7.30.2018 Ashanti Region, Ghana
In January, I said goodbye to all of my friends and family. I took a leap into the unknown when I boarded a plane to Ghana with not a lot of information, but a whole lot of questions. Now here I am six months later, pre-service training and official site integration completed, ready and feeling prepared to get to work on some bigger projects. I am having a hard time believing it has already been six months. While each day of training seemed to drag by, the days and weeks since are flying by in a flash. I love to be on the move, and I think I will have more of that starting next month, but site integration has been valuable in learning how to be still and stay in one place.
The highlight of this month was being reunited with my training group to mark the official end of our site integration period with a week long training in Kumasi. Not only was it so great to see everyone after being away for so long, but also the food was amazing, the hotel had a great pool, and the rooms had hot showers. The first day was awesome! They dedicated a whole morning to letting us each give a short presentation about our sites. It is amazing to see the many similarities and differences among sites and regions all within one country. It is also reassuring to hear people going through some of the same challenges and celebrating their successes at the same time. I loved hearing what everyone has been doing and glad this was how we spent the first day. I got a lot of great ideas in the process.
Now a lot of this training was a review from our pre-service training, but we had a few sessions that I think will be essential to a successful service. One was about grants and how to apply for them. There are many avenues available for raising money for projects, some donation based and other from funds set aside by the U.S. government. Applying to grants will be a major priority for this upcoming month. We also learned about project design and implementation, which was the focus of my MPH, so very exciting to see this incorporated into Peace Corps training. Finally, we met this great group called KITA, which based in Kumasi. They basically help with a variety of agriculture-related, income-generating projects including bee keeping, growing moringa, rabbit rearing, and more. They also taught us how to make liquid soap, which is an activity we are planning with the Girls’ clubs next term. I am super excited about growing mushrooms, and hope to bring them out to do a training on how to grow them. When I suggested this to the community at the meeting last month, they were super excited about this idea.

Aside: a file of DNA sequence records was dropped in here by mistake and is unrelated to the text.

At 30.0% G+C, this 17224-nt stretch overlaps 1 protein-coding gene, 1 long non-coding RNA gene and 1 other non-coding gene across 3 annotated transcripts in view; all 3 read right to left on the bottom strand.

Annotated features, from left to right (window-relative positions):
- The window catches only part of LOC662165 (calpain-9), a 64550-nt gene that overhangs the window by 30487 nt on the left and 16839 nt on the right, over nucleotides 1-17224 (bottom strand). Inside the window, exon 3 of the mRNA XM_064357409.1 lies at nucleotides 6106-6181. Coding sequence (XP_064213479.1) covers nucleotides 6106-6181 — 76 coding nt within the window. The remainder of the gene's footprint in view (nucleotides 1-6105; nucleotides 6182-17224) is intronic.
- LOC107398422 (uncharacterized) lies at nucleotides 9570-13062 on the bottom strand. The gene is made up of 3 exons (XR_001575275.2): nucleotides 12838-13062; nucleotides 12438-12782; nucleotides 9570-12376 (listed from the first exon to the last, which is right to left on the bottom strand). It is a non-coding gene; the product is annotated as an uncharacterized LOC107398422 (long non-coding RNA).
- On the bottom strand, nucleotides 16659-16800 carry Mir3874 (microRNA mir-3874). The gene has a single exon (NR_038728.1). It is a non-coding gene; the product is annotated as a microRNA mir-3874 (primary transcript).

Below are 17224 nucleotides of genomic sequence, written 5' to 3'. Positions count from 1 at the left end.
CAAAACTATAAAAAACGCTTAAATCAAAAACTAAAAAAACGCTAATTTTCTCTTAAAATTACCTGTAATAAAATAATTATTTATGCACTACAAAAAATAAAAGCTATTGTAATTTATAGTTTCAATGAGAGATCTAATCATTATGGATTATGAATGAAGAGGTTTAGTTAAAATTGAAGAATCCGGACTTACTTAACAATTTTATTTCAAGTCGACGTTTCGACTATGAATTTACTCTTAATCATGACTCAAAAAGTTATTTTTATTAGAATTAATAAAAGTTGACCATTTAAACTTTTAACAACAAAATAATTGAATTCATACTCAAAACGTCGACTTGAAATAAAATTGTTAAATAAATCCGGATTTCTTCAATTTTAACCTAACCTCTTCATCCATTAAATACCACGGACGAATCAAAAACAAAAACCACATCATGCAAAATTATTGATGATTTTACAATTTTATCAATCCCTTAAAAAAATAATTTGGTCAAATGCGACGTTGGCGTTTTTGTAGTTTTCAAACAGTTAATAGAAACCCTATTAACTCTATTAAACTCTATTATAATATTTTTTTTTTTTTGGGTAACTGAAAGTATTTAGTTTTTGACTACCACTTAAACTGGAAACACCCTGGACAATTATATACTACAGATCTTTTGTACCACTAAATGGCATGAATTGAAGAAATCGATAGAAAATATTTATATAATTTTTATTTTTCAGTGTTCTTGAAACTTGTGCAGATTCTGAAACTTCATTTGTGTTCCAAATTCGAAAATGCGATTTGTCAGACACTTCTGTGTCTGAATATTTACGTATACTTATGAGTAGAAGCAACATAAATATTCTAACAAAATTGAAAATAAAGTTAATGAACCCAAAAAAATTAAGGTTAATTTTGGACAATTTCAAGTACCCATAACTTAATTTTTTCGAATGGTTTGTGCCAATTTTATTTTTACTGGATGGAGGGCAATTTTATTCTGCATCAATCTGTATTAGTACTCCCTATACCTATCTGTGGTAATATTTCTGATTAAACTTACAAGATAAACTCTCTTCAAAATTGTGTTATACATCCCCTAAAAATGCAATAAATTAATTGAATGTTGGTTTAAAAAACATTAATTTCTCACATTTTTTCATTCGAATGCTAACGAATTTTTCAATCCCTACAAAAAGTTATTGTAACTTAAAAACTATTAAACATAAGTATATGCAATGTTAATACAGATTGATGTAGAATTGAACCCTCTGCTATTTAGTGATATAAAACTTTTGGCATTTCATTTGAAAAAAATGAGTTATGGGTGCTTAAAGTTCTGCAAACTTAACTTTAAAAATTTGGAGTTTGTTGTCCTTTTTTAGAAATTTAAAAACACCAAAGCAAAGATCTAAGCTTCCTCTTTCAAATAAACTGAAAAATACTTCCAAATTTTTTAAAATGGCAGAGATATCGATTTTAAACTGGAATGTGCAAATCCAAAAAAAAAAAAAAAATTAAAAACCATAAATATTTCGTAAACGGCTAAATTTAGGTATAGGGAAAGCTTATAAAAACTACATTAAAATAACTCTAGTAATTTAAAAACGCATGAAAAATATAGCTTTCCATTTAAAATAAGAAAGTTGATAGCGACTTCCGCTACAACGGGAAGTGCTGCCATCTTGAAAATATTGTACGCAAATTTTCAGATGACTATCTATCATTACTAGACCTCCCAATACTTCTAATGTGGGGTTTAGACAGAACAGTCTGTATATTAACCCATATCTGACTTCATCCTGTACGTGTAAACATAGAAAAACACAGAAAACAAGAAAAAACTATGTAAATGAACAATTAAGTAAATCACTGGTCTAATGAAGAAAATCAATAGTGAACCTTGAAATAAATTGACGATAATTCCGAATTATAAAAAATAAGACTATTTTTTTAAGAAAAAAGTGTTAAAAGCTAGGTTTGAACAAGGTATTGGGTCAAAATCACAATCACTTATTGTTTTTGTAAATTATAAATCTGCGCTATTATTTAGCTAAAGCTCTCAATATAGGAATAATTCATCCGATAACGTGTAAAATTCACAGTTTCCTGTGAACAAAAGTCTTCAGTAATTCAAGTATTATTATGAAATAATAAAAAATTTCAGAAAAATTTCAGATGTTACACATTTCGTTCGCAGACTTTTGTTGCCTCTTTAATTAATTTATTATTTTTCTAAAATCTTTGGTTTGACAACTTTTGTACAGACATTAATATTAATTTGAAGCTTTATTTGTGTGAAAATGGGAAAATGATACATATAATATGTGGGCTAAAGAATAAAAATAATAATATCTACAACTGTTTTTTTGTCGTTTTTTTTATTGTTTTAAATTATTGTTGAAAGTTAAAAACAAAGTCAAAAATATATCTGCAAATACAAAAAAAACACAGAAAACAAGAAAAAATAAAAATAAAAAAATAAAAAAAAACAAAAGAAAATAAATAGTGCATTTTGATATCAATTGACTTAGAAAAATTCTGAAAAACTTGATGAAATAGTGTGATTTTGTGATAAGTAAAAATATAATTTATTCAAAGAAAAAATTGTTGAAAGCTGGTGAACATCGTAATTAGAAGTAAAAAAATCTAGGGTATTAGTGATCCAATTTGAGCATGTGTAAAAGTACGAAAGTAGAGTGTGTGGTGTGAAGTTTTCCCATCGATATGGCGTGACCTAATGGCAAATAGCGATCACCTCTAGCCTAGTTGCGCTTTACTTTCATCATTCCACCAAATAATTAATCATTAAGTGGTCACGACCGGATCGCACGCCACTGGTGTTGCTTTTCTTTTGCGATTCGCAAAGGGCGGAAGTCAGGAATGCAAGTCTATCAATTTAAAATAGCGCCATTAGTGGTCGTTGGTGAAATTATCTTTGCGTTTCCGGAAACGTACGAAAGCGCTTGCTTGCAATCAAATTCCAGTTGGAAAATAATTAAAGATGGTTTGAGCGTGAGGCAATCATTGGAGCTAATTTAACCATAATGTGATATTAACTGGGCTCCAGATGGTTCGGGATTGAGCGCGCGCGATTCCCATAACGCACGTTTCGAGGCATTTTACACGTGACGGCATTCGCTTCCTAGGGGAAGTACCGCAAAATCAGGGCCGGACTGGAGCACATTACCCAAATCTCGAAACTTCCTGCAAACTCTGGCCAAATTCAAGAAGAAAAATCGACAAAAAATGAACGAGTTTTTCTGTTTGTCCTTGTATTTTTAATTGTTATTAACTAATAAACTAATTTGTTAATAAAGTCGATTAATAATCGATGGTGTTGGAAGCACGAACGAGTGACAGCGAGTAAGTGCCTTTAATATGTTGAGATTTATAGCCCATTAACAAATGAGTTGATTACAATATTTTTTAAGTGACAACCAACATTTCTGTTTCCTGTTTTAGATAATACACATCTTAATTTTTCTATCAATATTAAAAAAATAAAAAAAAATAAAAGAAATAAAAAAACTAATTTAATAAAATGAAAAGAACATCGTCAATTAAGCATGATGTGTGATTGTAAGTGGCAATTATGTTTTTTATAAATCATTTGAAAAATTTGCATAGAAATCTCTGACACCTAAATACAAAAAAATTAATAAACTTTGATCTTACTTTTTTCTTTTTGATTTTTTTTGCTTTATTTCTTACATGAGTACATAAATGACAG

Some other fun times from the month included celebrating the Fourth of July with a couple of other volunteers from my area, teaching the kids about some basic nutrition, helping build a tire playground at another volunteer’s site, and attending the last day of school of the term. For the Fourth of July, we had bean burgers, guacamole, tortillas, a frozen watermelon drink, and apple pie for dessert. It was the best homemade meal I’ve had in awhile. My health lesson this month was on nutrition. I went to the primary school and did a lesson with about 80 students, which I will probably never do again with such a large group, but was a lot of fun nevertheless. We talked about Go (carbohydrates and fats), Grow (proteins), and Glow (vitamins and minerals) foods. We sorted locally available foods into the different groups and talked about how to have a balanced diet.
One day this month I took a little day trip to another part of the Ashanti region. A volunteer from the previous health group was working on a tire playground for her primary students. A few other volunteers and I put together a tire dome and several see saws. The kids did a lot of the digging and burying the tires in the ground, and we bolted them all together with the help of their teachers. It was fun to see it all come together, and the kids couldn’t wait to start climbing all over the dome before it was even finished. The last day of school for the students was this past Thursday, and now they will have about six weeks off from school. There was a lot of excitement as the kids all received their final grades and scores from the exams, and some of the parents came out to see how their students have done this year. One of the teachers did mention a concern over how kids can regress during the breaks because they aren’t studying. I know we also have this problem in the United States. I will have to explore the possibility of setting up a Kids’ club during breaks to review and practice reading. I’d also like to maybe help with some tutoring next term.
Now for some personal updates: I’m still having cooking lessons (I’ve posted the recipes if anyone is interested) and working on improving my Twi. This month I started training for the 10K, and I’m trying my hardest to stay motivated and follow the schedule. I’m definitely remembering why I hate running so much, but Gyata does make it better. We go running in the early morning or evening right before the sun sets when there are less cars on the road. She runs either in front or behind me the whole time and keeps me going. I’ve also started a gratitude journal. My other attempts to journal so far have fallen to the wayside per the norm, but I am hoping a couple of sentences a night will remind me of all of the great things and people I have in my life. I just finished reading book number 20 (my goal is 100 before the end of service), so if anyone has some suggestions, please send them my way. My goal for myself this month is to learn some basic sign language. I’ve got the alphabet and numbers 1-20 down, but would love to be able to hold a conversation with the students in a nearby school for the deaf. I’ll keep you updated on my progress. Next month, I am attending a conference on malaria and a training about nutrition, so I am looking forward to learning some new things to share.